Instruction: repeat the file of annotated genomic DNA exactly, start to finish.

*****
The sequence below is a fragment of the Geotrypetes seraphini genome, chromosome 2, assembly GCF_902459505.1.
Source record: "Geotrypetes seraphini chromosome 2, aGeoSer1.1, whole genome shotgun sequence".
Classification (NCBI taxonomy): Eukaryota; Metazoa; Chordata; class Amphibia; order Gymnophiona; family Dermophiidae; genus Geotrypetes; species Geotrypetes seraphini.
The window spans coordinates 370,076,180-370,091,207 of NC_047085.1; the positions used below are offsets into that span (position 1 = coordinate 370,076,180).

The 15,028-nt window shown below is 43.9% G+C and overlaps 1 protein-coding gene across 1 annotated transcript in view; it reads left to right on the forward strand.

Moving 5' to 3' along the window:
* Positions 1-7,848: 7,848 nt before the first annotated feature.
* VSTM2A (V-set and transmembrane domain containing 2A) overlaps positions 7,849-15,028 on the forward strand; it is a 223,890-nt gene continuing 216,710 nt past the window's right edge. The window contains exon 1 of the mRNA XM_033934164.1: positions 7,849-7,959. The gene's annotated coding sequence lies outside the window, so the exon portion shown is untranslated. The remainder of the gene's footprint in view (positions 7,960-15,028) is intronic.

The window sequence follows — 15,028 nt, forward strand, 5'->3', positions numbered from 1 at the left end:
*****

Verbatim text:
The sequence below is a fragment of the Geotrypetes seraphini genome, chromosome 2, assembly GCF_902459505.1.
Source record: "Geotrypetes seraphini chromosome 2, aGeoSer1.1, whole genome shotgun sequence".
Classification (NCBI taxonomy): Eukaryota; Metazoa; Chordata; class Amphibia; order Gymnophiona; family Dermophiidae; genus Geotrypetes; species Geotrypetes seraphini.
The window spans coordinates 370,076,180-370,091,207 of NC_047085.1; the positions used below are offsets into that span (position 1 = coordinate 370,076,180).

The 15,028-nt window shown below is 43.9% G+C and overlaps 1 protein-coding gene across 1 annotated transcript in view; it reads left to right on the forward strand.

Moving 5' to 3' along the window:
* Positions 1-7,848: 7,848 nt before the first annotated feature.
* VSTM2A (V-set and transmembrane domain containing 2A) overlaps positions 7,849-15,028 on the forward strand; it is a 223,890-nt gene continuing 216,710 nt past the window's right edge. The window contains exon 1 of the mRNA XM_033934164.1: positions 7,849-7,959. The gene's annotated coding sequence lies outside the window, so the exon portion shown is untranslated. The remainder of the gene's footprint in view (positions 7,960-15,028) is intronic.

The window sequence follows — 15,028 nt, forward strand, 5'->3', positions numbered from 1 at the left end: